that all worked pretty well.

    in my second, ongoing, game, we tried out the Fight! mechanics for the first time, and didn’t have a great time with them; so we’re going to hold back on those for awhile.

    but the game is nice and modular; the real complexity is in the “rim of the wheel” as it were, and those bits can be used or ignored as appopriate.

  9. Burning Wheel has one of my favorite character generation systems in that it produces a character with a lot of life breathed in. But, I have to concur, BW has a few issues with complexity that my adult players just don’t enjoy. It breaks down that I love Burning Wheel but my players not so much.

  10. Okay, i am amazed now one mentioned this yet: 


    In Burning Wheel you set your own goals for your character and you have to follow them. You have to fight hard and risk a lot to archive them. 

    If you are not doing this you don’t get Artha and in general you get less spotlight. 

    As a GM it is your job to push against the players beliefs. Make it hard for them to get what they want. Or simply give it to them and show them that what they wanted now totally sucks. Make them betray all they stand for to get to their goals and see if that is worth it to them. 

    There is no “be a fan of the player characters” in BW, or at most the fan is being seeing them suffer. You are a fan of the players though. Through this you are not supposed to be a dick but make the journey there enganging.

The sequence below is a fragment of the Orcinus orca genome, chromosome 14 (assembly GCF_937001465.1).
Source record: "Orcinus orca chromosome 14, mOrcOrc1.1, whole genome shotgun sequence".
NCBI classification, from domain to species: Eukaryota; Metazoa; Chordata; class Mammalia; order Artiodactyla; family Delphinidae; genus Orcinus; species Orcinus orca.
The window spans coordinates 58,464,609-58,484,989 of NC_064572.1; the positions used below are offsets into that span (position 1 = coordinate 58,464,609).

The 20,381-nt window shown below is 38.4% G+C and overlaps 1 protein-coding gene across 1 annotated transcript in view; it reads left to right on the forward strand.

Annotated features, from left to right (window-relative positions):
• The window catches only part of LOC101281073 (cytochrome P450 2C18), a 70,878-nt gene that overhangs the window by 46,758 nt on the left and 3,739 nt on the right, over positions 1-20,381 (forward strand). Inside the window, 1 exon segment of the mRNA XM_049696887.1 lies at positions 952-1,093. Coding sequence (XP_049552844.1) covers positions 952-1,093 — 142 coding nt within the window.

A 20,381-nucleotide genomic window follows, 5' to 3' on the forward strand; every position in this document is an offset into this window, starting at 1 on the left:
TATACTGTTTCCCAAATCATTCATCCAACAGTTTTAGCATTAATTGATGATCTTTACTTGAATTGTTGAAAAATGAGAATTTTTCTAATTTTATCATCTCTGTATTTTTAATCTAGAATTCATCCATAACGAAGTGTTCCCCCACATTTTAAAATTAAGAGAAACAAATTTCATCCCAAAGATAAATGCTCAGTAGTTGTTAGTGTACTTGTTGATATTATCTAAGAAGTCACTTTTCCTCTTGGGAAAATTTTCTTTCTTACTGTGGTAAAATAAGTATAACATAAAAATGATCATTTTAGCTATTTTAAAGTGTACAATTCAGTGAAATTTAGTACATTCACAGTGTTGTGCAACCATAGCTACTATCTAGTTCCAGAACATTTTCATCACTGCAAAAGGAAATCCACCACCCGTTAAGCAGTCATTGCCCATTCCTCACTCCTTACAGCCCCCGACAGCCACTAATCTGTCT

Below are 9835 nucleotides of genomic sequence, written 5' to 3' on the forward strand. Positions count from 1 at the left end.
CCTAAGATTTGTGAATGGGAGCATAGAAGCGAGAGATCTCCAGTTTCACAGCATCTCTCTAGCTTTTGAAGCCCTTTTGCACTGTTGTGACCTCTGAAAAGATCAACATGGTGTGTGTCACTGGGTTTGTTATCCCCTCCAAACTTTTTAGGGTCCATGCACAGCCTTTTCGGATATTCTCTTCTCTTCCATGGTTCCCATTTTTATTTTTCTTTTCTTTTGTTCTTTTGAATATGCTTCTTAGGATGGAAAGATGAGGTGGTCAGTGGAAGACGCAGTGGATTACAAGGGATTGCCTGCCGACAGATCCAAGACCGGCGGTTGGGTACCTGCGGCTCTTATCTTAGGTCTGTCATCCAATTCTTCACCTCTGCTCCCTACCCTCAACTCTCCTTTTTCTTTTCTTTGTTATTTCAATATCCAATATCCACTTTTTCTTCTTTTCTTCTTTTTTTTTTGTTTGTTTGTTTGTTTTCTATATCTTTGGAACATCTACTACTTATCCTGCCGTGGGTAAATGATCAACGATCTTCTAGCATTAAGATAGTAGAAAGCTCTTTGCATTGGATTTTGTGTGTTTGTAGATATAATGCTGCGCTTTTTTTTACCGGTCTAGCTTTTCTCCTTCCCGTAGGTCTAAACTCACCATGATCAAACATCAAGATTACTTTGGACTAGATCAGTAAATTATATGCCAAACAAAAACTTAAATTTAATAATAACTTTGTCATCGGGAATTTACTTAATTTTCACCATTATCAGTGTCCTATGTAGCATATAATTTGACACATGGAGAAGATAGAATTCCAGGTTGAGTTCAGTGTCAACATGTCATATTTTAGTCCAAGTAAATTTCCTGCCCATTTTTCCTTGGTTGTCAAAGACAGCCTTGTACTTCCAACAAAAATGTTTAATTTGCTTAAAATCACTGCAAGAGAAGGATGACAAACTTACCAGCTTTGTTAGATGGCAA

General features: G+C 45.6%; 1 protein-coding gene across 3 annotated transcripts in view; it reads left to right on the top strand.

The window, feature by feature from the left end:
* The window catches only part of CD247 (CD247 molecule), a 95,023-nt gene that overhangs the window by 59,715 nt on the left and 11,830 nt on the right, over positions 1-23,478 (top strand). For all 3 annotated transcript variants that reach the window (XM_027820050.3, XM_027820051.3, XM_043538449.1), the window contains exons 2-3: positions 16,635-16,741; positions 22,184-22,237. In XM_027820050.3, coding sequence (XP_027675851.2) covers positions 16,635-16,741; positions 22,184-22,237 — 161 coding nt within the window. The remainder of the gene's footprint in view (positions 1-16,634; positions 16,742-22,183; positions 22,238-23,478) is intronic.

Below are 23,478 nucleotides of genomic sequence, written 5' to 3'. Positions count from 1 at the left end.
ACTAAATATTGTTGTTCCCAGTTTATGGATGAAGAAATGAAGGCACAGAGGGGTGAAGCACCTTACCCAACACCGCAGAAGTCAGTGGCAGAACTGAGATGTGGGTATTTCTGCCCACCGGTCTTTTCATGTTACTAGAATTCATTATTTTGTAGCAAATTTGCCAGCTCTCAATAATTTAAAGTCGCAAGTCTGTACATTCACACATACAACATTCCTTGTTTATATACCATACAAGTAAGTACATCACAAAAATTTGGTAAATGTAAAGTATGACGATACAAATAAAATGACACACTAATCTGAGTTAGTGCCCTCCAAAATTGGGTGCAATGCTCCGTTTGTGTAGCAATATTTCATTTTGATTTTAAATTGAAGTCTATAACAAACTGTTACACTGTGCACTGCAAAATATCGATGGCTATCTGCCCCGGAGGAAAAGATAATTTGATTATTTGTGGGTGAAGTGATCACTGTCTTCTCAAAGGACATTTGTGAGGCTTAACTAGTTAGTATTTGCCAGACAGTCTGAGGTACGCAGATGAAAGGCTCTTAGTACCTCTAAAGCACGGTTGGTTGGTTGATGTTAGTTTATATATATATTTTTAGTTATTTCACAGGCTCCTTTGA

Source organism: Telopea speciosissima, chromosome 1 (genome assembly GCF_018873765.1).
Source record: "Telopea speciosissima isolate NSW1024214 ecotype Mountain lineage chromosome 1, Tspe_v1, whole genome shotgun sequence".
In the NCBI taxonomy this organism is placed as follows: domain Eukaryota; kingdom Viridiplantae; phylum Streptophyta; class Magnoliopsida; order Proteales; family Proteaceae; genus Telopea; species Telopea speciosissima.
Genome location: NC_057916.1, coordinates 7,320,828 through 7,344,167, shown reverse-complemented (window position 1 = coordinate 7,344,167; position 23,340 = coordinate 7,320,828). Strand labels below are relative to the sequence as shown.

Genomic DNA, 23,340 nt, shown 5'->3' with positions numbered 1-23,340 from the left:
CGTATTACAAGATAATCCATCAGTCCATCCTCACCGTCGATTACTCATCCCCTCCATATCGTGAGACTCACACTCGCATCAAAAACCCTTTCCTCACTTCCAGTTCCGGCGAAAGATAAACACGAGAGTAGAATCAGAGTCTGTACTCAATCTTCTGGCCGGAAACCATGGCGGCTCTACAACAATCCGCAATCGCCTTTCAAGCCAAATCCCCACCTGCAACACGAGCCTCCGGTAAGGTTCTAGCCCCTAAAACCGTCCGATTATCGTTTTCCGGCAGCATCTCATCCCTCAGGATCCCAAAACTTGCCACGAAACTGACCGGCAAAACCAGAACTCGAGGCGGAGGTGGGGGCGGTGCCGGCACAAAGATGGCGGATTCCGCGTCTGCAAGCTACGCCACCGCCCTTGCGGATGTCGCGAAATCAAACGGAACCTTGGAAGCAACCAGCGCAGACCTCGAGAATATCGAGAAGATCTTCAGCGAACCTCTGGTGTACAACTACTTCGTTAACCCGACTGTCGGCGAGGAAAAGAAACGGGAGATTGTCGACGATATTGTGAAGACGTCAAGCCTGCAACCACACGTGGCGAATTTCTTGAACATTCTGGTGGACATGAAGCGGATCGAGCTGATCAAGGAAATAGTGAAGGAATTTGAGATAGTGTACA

Most of the rules are pretty easy actually. Skill advancement requires paying attention and some bookkeeping but the rest is easy. The complex fight system is hard though, on the other hand it is really exiting for everyone at the table because everything could happen. 

    On the other hand you are not supposed to use this part of the system if the fight is not really important. 

    Burning Wheel has “say yes or roll the dice” and Dungeon World does not. Both have “Let it ride” tough (more or less). 

    LiR means, once you have rolled for something in a situation you get your full intent. No 6 sneak rolls to get into a castle. It is one roll. 

    And failure, as in DW should move the story forward. Being good at hard moves makes you better at setting failure consequences in Burning Wheel. 

    Oh yes. You inform the players beforehand how hard a task is and what the failure consequences are. 

    Burning Wheel can be used for political intrigue game wherein DW is lacking the tools to really do that (especially between party members). The Duel of Wits social conflict system is beautiful in the results it generates.